As I drill down deeper and think about these fundamental questions, I am inevitably returned to Dr. Mank’s comment—“Why won't people honor their commitment to the vision?”
As I look around at what we know and what is possible today, it leads me to this conclusion--it’s not only about learning and incorporating new tricks, it’s also about unlearning and being willing to leave some old ideas behind us. When I think about all of these “why” questions in the context of bringing strengths-based employment into the lives of people, it leads me to the biggest "why" question of all—
Sunday, September 13, 2009
A Whack on the Side of the Head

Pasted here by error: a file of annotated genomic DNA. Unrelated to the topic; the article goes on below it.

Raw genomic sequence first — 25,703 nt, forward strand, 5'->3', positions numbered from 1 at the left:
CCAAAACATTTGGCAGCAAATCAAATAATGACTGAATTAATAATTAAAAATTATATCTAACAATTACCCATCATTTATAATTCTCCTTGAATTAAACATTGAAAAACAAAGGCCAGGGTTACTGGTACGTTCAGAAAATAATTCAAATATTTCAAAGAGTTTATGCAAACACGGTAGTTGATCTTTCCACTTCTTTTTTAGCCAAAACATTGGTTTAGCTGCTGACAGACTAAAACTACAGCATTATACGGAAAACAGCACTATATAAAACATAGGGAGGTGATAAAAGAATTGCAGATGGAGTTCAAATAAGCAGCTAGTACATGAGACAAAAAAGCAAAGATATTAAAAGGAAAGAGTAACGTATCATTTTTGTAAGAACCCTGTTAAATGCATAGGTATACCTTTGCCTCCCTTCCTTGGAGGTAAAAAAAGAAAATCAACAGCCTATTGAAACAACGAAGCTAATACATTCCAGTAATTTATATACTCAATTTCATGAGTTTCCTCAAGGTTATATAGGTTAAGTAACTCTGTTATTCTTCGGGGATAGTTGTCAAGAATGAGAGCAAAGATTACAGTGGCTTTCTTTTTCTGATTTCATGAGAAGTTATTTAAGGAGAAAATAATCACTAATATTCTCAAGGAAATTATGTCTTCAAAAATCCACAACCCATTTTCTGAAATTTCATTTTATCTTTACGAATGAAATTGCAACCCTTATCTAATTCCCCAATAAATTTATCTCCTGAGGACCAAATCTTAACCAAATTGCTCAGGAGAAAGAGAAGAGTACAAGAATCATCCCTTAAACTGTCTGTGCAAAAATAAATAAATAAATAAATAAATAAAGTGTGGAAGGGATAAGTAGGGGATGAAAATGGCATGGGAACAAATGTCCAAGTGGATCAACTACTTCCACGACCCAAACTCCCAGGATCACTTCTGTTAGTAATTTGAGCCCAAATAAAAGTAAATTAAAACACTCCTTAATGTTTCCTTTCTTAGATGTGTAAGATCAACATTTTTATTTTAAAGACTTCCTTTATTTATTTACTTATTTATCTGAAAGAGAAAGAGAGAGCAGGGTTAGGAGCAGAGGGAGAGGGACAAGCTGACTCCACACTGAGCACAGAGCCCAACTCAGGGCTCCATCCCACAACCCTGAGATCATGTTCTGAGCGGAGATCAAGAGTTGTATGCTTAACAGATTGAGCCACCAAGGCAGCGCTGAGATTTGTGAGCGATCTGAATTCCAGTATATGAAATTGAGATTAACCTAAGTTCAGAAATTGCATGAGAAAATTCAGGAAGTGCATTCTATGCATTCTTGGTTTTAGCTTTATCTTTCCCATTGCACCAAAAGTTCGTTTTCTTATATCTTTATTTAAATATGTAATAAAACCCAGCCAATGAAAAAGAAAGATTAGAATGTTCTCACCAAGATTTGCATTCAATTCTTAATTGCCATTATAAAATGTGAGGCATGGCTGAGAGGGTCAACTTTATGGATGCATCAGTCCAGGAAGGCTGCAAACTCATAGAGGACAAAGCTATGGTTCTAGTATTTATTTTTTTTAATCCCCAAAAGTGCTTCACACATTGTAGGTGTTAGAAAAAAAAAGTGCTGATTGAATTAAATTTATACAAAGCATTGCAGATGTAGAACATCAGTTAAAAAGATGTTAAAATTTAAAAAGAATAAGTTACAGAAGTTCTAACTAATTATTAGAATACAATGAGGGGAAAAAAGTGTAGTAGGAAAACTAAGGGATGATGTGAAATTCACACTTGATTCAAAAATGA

OK, are you back with me now? Great! This chart was developed by a colleague of mine named Alyssa Klein. Alyssa is a progressive employee of the Minnesota Department of Employment and Economic Development (DEED), Vocational Rehabilitation Services (VRS), and she works for a statewide project called Pathways to Employment (PTE). PTE is Minnesota’s Medicaid Infrastructure Grant (MIG) funded by the Center for Medicaid Services (CMS) and a state interagency initiative of the Minnesota Department of Human Services (DHS) and DEED. My colleague, Alyssa Klein, is a specialist who works in the focus area of school-to-career transition and she’s leading the way on incorporating universal design service delivery principles and practices in support of youth with disabilities and in collaboration with the Minnesota Department of Education (MDE) and Minnesota State Colleges and Universities system(MnSCU).